Media Contact: Shelly Han
(Washington, DC) The Commission on Security and Cooperation in Europe (U.S. Helsinki Commission) today announced the following briefing:
The New Silk Road Strategy: Implications for Economic Development in Central Asia
Wednesday, July 31, 2013
Cannon House Office Building, Room 340
As the United States prepares to leave Afghanistan, questions remain about what the impact will be, not only in Afghanistan, but also in its neighboring countries. To assist Afghanistan’s economic development, the U.S. Government has accelerated efforts to integrate Afghanistan with the economies of Uzbekistan, Tajikistan, Kyrgyzstan, Kazakhstan and Turkmenistan, and has built a framework for sustainable economic growth in the region modeled after the ancient trade routes of the Silk Road.
There are many questions, however, about the ability of these governments to create the necessary conditions for more trade and exchange, including infrastructure development, efficient customs regimes and reliable transportation networks. The deep political divisions in this region that prevent collaboration on basic necessities such as water and electricity are also hindrances to building greater economic cooperation. To address these and related issues, we have invited a panel of experts to discuss the current situation and the future outlook for economic development along the New Silk Road.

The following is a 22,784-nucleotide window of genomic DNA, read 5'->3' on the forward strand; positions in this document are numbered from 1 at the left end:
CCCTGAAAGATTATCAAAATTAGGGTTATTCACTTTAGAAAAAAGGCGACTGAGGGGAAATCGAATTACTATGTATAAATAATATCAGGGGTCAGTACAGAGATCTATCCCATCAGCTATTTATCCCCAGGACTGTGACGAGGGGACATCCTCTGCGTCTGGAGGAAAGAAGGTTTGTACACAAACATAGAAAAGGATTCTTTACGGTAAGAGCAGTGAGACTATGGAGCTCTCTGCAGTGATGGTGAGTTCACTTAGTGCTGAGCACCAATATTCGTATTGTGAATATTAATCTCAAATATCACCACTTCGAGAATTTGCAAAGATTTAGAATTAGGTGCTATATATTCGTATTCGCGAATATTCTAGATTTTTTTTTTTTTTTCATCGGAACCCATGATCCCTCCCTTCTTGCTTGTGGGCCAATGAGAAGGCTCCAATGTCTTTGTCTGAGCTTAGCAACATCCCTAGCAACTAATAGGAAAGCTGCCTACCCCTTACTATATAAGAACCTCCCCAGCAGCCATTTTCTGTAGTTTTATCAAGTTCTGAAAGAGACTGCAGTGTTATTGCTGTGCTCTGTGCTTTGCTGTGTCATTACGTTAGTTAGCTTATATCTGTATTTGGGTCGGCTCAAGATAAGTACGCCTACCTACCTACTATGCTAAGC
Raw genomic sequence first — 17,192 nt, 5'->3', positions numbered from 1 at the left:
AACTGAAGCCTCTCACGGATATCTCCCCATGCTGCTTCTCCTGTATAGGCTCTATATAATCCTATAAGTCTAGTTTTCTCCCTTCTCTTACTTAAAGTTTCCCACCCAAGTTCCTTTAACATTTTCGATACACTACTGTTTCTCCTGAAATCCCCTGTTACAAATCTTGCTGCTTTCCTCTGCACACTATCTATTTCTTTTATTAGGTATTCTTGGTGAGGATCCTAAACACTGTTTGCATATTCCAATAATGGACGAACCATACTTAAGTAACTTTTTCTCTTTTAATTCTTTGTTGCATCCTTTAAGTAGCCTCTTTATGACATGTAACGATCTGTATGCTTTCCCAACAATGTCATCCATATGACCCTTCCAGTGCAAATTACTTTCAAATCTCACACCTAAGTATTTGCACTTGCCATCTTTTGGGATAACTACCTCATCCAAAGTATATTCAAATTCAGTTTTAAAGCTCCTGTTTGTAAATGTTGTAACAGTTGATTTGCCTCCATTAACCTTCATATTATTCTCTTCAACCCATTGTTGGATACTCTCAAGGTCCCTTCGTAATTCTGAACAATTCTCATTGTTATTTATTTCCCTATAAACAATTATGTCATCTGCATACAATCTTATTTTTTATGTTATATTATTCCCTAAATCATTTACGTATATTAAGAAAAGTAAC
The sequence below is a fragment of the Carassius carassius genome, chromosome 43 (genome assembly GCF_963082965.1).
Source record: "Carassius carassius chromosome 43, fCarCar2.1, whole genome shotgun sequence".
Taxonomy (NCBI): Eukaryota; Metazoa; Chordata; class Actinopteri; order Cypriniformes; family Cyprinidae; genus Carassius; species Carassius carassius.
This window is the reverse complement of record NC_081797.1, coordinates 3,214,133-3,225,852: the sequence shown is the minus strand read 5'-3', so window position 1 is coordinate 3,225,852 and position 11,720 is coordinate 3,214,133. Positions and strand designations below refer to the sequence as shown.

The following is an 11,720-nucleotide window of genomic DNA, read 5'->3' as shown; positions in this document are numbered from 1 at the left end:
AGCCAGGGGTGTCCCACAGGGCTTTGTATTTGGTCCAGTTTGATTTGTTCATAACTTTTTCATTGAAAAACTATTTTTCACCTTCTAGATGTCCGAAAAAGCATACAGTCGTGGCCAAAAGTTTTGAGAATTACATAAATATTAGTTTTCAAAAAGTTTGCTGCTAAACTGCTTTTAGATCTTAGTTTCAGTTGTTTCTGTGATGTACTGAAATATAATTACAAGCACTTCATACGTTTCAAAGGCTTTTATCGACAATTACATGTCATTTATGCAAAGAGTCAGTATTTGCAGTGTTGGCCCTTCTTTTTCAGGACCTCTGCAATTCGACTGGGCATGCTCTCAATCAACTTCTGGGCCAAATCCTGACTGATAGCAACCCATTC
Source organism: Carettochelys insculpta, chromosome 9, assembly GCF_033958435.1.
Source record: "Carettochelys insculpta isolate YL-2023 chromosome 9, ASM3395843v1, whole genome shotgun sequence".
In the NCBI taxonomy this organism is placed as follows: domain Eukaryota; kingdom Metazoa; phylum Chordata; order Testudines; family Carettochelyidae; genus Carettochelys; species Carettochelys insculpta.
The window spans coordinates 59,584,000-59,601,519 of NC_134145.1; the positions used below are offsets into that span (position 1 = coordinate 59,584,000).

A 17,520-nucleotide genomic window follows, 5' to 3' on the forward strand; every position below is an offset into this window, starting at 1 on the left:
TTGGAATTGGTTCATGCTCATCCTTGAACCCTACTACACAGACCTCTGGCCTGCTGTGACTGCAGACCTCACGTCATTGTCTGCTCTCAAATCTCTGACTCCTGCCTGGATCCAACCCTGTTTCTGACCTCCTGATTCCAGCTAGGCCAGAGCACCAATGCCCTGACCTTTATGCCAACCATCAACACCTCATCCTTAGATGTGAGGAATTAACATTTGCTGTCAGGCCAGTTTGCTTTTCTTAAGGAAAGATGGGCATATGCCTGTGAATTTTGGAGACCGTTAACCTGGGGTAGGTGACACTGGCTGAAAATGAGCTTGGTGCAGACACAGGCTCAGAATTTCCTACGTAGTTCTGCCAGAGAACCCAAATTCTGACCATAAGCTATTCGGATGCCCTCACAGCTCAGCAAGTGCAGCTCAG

The following panelists are scheduled to participate:
Craig Steffenson, North America Representative, Asian Development Bank
Danica Starks, Senior Desk Officer for Russia, Caucasus and Central Asia, U.S. Department of Commerce
Eric Stewart, Executive Director, U.S.-Turkmen Business Council
Joshua Kucera, Freelance journalist and analyst
The Commission on Security and Cooperation in Europe, also known as the U.S. Helsinki Commission, is an independent agency of the Federal Government charged with monitoring compliance with the Helsinki Accords and advancing comprehensive security through promotion of human rights, democracy, and economic, environmental and military cooperation in 57 countries. The Commission consists of nine members from the U.S. Senate, nine from the House of Representatives, and one member each from the Departments of State, Defense, and Commerce.